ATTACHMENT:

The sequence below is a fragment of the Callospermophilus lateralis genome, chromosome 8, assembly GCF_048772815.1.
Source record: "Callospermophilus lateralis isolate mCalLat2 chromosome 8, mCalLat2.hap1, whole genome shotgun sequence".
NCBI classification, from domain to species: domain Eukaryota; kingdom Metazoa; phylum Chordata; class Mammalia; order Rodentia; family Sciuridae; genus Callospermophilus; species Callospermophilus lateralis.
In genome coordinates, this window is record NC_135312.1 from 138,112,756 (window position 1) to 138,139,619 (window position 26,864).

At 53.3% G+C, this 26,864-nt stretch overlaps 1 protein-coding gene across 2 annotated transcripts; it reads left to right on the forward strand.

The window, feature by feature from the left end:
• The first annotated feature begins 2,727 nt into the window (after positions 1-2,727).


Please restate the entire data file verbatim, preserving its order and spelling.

The sequence below is a fragment of the Callospermophilus lateralis genome, chromosome 8, assembly GCF_048772815.1.
Source record: "Callospermophilus lateralis isolate mCalLat2 chromosome 8, mCalLat2.hap1, whole genome shotgun sequence".
NCBI classification, from domain to species: domain Eukaryota; kingdom Metazoa; phylum Chordata; class Mammalia; order Rodentia; family Sciuridae; genus Callospermophilus; species Callospermophilus lateralis.
In genome coordinates, this window is record NC_135312.1 from 138,112,756 (window position 1) to 138,139,619 (window position 26,864).

At 53.3% G+C, this 26,864-nt stretch overlaps 1 protein-coding gene across 2 annotated transcripts; it reads left to right on the forward strand.

The window, feature by feature from the left end:
• The first annotated feature begins 2,727 nt into the window (after positions 1-2,727).